On Thu, Mar 27, 2014 at 7:48 PM, Donald Stufft <donald@stufft.io> wrote:

On Mar 27, 2014, at 3:42 PM, Daniel Holth <dholth@gmail.com> wrote:

> I became convinced that build was an inherently arbitrary-code
> process, and not something to be universally handled by a declarative
> system, when I observed an autotools project under configuration. The
> things spend ten minutes writing and compiling snippets of C code to
> determine which features are and are not supported by the runtime.
> This is *very* arbitrary code and probably one of the tamer things
> people like to do during builds.
> As usual I blame distutils, because the separation is not there. So
> when you blame setup.py for having to run procedural code to generate
> the *metadata* you might go to far and think you should also eliminate
> a procedural build - simply because build and metadata are not
> adequately separate in the distutils design. Declarative build systems
> are a nice idea but they are not going to work for everyone.
> _______________________________________________
> Distutils-SIG maillist  -  Distutils-SIG@python.org
> https://mail.python.org/mailman/listinfo/distutils-sig

Well for the record auto tools does all of that because there’s near
zero ability to introspect the compiler to figure out what it supports
except by compiling little programs that depend on X feature and
then running them to see if they work or not.

That being said, yes building code is inherently a process that needs
to execute things and cannot be made completely static. I believe
the metadata itself can be static, and instead of an arbitrary build
script we can declare a build hook, but that’s an argument for a PEP!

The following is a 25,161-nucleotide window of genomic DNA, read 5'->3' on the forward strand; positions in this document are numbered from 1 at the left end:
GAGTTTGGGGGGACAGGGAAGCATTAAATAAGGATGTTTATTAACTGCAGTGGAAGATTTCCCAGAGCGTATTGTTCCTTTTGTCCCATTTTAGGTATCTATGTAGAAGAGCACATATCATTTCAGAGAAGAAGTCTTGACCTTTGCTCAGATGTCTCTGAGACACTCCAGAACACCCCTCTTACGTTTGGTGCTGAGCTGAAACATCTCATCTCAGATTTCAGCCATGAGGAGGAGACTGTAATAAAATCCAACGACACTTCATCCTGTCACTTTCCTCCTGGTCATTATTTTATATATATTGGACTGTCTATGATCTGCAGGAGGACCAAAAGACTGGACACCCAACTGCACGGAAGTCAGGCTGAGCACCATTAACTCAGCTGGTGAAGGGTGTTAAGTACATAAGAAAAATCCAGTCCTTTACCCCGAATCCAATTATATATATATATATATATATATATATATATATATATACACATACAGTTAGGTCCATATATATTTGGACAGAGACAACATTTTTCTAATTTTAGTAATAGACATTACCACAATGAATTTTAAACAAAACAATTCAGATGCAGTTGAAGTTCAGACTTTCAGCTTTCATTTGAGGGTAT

I do believe a declarative build system can work for the 90% case
though and should probably be the “default” option.

It is indeed possible for most python packages, and I tried to figure out quite a few things to make that percentage as high as possible in Bento.

The really difficult part is not that, though, but making the system pluggable to allow pretty much arbitrary extensibility. What makes distutils very ill suited to that task is the whole subcommand model where options are not known in advance (that was the #1 issue when integrating distutils and scons).

For bento, I came up with a system of 'build manifest', where each command produces a text-based 'protocol' that other commands might use (https://github.com/pv/bento/blob/master/doc/source/hacking.rst). The implementation is not great but I think the idea is still sound: this means that in theory, you could build C extensions with something not involving python at all (e.g. make), but as long as the build process output that file, you could build installers from the system. IOW, the json file acts as 'middleware'.

What any future solution should *not* try to do is inventing yet another build system